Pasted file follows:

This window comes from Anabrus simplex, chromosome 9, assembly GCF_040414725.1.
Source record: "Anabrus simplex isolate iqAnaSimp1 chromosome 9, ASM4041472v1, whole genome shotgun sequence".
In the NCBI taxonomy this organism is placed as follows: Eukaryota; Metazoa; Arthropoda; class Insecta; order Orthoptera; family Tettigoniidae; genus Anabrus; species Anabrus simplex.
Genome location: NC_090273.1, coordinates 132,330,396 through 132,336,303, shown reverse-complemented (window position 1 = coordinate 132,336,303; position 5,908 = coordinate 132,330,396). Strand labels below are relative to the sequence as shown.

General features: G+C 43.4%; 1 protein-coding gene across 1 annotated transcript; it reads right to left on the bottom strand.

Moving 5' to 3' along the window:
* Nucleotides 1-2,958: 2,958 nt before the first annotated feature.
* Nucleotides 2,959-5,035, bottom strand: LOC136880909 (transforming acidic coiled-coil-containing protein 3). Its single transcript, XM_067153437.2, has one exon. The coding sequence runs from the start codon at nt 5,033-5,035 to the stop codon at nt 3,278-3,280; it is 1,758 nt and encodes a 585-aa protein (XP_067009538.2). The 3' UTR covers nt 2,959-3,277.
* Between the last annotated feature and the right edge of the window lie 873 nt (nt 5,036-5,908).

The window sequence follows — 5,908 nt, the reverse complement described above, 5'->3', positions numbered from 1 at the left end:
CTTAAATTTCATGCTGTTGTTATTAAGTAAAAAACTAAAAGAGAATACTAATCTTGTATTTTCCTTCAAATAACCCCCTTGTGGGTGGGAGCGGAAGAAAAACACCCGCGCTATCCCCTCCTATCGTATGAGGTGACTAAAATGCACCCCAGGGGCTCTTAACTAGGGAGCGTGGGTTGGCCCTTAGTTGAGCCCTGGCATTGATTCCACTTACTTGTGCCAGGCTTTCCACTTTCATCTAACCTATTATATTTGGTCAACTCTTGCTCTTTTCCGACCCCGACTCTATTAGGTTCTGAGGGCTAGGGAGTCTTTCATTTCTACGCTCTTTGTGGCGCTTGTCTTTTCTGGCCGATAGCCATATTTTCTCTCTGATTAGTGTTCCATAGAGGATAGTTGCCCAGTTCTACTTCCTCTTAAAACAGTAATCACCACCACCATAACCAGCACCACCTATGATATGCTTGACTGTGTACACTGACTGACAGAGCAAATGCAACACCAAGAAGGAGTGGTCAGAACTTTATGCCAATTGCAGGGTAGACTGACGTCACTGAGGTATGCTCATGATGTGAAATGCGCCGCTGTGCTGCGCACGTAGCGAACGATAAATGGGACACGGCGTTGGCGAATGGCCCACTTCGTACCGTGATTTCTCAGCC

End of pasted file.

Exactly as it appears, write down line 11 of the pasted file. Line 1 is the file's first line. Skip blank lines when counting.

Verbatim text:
CTTAAATTTCATGCTGTTGTTATTAAGTAAAAAACTAAAAGAGAATACTAATCTTGTATTTTCCTTCAAATAACCCCCTTGTGGGTGGGAGCGGAAGAAAAACACCCGCGCTATCCCCTCCTATCGTATGAGGTGACTAAAATGCACCCCAGGGGCTCTTAACTAGGGAGCGTGGGTTGGCCCTTAGTTGAGCCCTGGCATTGATTCCACTTACTTGTGCCAGGCTTTCCACTTTCATCTAACCTATTATATTTGGTCAACTCTTGCTCTTTTCCGACCCCGACTCTATTAGGTTCTGAGGGCTAGGGAGTCTTTCATTTCTACGCTCTTTGTGGCGCTTGTCTTTTCTGGCCGATAGCCATATTTTCTCTCTGATTAGTGTTCCATAGAGGATAGTTGCCCAGTTCTACTTCCTCTTAAAACAGTAATCACCACCACCATAACCAGCACCACCTATGATATGCTTGACTGTGTACACTGACTGACAGAGCAAATGCAACACCAAGAAGGAGTGGTCAGAACTTTATGCCAATTGCAGGGTAGACTGACGTCACTGAGGTATGCTCATGATGTGAAATGCGCCGCTGTGCTGCGCACGTAGCGAACGATAAATGGGACACGGCGTTGGCGAATGGCCCACTTCGTACCGTGATTTCTCAGCC